Facebook Groups and Lists


For quite some time I’ve had a specific policy on how I use social networks.

  • Google+ : I a have regular G+ profile which is public. I post whatever takes my fancy here, including Oracle and technology stuff. Anything posted on this profile is bounced across to Twitter using ManageFlitter.
  • Google+ (ORACLE-BASE.com) : I have a G+ page that is specific for Oracle and technology related links. I don’t post so much random stuff here.
  • Twitter (@oraclebase) : The usual junk you get on Twitter.
  • Facebook (ORACLE-BASE.com) : I have a Facebook page for the those people who prefer to follow me on Facebook. All my tweets get forwarded to this Facebook page.

In addition to those I’ve had a regular Facebook profile for a long time, but I’ve been very specific about its use. I only accept first-life friends and family. With all the other way of connecting to me, keeping one for myself didn’t seem selfish. Recently, I’ve been playing around with Facebook Groups and Facebook Lists in an attempt to allow connections to more people, but keep groups of people separated from each other. I don’t want to bore my friends with Oracle stuff and I don’t want to bore the Oracle community with tales of my crocodile wrestling.

I created some Facebook Groups and started accepting some Oracle-related people as friends and assigned them to a group called “Oracle”. I figured this was like a Google+ Circle, it’s not. For a start, everyone in the group can see everyone else in the group and they can see what the group is called, so don’t call it “People I Hate!”. 🙂 There are a variety of security options, but none of them really did what I was looking for. I pretty quickly removed the groups and wrote to everyone saying it was not a snub. I just didn’t want to be the leader of some new communities. 🙂 If you are into building communities in Facebook, groups seem like a pretty good idea. You can be a dictator, or let other people in the group join in the administration.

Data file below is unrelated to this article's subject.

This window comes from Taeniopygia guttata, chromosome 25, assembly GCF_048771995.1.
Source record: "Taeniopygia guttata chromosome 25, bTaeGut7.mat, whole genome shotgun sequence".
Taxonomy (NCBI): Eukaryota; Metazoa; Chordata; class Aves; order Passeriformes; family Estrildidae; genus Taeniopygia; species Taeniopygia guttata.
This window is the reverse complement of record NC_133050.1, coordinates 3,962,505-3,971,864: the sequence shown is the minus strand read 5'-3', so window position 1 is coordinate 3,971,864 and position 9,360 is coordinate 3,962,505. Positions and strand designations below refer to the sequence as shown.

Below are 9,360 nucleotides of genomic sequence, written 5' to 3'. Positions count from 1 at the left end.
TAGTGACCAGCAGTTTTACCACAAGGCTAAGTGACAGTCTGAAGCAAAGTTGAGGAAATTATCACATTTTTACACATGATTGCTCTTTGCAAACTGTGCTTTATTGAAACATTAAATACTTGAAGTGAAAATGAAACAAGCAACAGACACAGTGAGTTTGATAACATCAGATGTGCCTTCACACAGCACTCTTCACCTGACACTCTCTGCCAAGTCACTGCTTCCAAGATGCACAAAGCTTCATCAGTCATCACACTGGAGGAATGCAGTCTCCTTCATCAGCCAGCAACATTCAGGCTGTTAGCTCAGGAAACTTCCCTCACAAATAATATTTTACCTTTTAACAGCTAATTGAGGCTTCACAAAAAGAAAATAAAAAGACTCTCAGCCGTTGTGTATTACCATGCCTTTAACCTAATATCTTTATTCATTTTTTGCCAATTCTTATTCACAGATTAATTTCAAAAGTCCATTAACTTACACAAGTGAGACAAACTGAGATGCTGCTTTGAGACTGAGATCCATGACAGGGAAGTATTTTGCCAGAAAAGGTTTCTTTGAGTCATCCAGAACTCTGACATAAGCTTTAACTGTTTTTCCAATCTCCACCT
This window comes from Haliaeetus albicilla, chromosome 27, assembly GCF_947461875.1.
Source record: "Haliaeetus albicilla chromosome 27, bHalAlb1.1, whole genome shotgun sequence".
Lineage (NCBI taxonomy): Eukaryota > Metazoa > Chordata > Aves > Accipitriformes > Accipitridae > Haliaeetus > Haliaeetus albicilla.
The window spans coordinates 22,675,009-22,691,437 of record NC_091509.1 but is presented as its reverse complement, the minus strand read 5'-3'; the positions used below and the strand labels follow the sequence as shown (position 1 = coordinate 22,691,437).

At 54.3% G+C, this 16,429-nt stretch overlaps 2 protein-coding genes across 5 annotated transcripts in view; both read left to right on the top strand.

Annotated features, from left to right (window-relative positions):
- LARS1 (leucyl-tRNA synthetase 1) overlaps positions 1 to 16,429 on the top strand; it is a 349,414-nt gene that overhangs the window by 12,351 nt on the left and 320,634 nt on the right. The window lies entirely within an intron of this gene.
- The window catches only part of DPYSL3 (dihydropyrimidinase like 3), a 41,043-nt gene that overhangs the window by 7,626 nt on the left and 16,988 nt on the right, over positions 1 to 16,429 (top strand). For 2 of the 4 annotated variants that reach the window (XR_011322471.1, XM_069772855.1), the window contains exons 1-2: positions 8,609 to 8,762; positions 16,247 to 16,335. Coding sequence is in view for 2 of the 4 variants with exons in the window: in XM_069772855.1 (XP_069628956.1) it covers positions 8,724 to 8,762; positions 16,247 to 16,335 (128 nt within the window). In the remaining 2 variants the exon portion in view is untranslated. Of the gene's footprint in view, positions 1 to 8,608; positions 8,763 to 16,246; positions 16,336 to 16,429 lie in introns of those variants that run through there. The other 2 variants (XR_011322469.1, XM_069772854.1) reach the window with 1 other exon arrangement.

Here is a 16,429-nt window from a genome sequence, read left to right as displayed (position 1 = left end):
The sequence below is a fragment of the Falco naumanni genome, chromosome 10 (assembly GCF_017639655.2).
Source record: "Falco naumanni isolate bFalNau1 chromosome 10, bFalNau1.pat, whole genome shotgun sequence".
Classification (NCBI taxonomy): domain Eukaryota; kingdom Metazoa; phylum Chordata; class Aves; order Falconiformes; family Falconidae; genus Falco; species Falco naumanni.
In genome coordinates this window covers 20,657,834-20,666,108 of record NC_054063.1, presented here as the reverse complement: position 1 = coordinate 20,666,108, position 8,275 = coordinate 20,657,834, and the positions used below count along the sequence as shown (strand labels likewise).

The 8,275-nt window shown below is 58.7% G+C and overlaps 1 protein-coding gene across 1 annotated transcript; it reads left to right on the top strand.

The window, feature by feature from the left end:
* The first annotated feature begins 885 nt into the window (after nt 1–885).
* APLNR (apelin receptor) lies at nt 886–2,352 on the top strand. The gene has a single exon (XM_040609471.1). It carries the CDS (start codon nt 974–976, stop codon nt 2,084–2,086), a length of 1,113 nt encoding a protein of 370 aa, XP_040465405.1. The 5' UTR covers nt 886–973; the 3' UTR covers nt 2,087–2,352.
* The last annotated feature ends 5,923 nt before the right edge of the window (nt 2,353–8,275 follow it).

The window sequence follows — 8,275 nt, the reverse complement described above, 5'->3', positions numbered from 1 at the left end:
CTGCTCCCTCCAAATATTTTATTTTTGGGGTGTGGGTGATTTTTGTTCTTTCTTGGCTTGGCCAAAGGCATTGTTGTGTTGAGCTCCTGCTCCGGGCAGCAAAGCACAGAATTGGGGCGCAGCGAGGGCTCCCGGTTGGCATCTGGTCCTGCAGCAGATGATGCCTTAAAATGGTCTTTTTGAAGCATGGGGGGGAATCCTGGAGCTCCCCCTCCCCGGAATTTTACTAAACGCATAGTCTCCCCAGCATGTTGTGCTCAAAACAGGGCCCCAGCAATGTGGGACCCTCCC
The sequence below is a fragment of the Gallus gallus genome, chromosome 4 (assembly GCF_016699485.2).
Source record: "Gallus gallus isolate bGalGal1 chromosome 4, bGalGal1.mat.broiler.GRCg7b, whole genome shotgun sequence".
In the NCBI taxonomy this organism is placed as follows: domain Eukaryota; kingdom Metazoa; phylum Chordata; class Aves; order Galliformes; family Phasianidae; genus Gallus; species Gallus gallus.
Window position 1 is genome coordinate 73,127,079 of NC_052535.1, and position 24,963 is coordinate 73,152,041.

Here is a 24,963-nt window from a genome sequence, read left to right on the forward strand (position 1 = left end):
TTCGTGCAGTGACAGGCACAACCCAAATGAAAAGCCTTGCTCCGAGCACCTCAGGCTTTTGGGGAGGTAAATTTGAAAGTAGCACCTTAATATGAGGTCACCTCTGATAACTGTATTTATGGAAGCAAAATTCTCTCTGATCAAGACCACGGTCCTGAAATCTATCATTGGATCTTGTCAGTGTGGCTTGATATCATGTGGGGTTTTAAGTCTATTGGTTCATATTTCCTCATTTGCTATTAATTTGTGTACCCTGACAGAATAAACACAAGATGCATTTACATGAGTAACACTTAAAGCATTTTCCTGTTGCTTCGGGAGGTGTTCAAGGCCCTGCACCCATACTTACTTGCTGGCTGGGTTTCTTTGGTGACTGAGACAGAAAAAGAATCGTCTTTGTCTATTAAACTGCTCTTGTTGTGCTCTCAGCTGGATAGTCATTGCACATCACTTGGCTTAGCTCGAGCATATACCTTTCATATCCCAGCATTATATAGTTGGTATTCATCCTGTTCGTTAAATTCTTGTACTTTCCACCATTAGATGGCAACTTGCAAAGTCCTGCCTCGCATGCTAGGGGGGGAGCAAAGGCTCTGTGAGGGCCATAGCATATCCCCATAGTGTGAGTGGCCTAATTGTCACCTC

The next thing I tried was Facebook Lists. This is a lot more like Google+ Groups. Hover over the “Friends” section on the left hand side of the page and a “More” link appears. Click on the link and you can see all the lists you’ve already got, which include smartlinks created automatically by Facebook. You can create new lists and manage existing lists from here. When you accept a friend request, you can select the relevant list for the contact. There are some standard lists that come in handy, like “Restricted” and “Limited Profile”. If I’ve not actually met someone before, they tend to get put on one of these lists. This is not so much to hide stuff I post, but it is to provide some layer of protection to my other contacts. I don’t see why something one of my non-Oracle friends posts should be visible to someone I’ve never met. OK, that’s the price you pay for getting involved in social networks, but I don’t want it to be my fault someone else’s posts become public. When you write a status update, you can select which list it is visible to. Alternatively, you can click on the list of interest, then post the status update.

I’m still not sure if altering my policy on Facebook usage was the correct thing to do. I also reserve the right to unfriend everyone and revert to my previous policy at any time. 🙂




Author: Tim...

DBA, Developer, Author, Trainer.

4 thoughts on “Facebook Groups and Lists”

  1. Personally, I use two separate FB accounts – one which is my pure Oracle work-related one and the other for personal stuff. The work-related one is public, the personal one I restrict to people I know well (either virtually or in person).

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